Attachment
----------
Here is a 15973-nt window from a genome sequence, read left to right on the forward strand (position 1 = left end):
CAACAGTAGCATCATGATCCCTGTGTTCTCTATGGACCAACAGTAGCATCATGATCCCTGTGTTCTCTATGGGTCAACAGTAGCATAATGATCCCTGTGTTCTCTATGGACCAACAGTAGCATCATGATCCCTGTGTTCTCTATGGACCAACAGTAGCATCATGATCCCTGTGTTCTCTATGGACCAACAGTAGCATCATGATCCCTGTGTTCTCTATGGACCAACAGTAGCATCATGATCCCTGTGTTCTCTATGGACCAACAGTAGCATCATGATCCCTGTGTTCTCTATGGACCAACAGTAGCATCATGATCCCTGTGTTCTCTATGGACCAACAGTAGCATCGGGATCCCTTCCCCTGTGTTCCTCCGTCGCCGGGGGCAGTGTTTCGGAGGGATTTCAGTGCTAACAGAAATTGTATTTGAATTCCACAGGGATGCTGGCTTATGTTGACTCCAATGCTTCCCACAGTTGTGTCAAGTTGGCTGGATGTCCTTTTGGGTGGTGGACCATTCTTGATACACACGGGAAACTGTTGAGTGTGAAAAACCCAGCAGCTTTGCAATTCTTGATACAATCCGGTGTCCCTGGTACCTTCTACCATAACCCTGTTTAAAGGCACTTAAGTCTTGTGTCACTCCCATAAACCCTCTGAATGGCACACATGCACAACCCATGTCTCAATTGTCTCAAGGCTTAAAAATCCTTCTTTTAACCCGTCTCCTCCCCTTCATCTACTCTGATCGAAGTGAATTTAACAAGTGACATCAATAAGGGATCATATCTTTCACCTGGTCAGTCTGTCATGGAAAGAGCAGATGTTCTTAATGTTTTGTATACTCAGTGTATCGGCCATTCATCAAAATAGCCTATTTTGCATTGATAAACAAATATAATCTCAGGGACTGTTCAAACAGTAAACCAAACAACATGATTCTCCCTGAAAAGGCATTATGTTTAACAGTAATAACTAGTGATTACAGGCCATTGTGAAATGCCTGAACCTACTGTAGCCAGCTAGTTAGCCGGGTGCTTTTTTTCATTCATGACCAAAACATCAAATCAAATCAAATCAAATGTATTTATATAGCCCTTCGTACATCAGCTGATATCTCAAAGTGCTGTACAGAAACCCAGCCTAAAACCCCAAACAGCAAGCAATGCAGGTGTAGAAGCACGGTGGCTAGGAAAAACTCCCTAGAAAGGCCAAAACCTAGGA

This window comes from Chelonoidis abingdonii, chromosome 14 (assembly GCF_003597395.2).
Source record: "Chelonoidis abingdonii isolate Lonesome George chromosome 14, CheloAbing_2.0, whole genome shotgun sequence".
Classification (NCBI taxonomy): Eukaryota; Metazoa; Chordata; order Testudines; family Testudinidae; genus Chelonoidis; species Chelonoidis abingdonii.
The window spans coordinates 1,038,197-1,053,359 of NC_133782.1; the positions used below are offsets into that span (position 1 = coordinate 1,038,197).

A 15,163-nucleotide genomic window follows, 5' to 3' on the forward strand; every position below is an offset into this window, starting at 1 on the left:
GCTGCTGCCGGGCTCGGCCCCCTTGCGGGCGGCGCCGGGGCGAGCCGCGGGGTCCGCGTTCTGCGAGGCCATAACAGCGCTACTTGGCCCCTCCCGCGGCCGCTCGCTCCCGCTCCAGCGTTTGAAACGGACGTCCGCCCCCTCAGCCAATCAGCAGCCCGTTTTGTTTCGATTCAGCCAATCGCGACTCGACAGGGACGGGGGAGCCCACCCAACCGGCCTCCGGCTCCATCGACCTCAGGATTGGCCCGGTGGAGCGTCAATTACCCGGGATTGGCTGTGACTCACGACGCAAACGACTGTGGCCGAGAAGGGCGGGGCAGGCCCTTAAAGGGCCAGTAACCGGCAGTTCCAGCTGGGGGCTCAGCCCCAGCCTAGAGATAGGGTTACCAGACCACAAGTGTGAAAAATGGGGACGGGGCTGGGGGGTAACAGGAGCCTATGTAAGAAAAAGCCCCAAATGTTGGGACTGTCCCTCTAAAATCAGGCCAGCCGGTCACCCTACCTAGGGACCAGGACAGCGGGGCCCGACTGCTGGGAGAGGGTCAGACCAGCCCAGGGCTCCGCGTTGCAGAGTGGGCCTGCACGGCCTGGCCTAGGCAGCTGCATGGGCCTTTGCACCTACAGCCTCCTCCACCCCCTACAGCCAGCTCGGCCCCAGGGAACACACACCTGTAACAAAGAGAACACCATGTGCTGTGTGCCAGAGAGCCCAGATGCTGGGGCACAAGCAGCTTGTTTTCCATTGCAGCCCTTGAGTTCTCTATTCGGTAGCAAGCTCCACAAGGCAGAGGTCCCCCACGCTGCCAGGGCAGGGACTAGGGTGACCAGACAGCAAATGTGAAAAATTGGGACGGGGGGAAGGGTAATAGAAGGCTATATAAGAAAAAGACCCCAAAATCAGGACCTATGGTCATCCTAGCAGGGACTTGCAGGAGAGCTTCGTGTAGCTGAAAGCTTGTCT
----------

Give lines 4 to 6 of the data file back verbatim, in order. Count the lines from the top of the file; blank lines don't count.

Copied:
Source record: "Chelonoidis abingdonii isolate Lonesome George chromosome 14, CheloAbing_2.0, whole genome shotgun sequence".
Classification (NCBI taxonomy): Eukaryota; Metazoa; Chordata; order Testudines; family Testudinidae; genus Chelonoidis; species Chelonoidis abingdonii.
The window spans coordinates 1,038,197-1,053,359 of NC_133782.1; the positions used below are offsets into that span (position 1 = coordinate 1,038,197).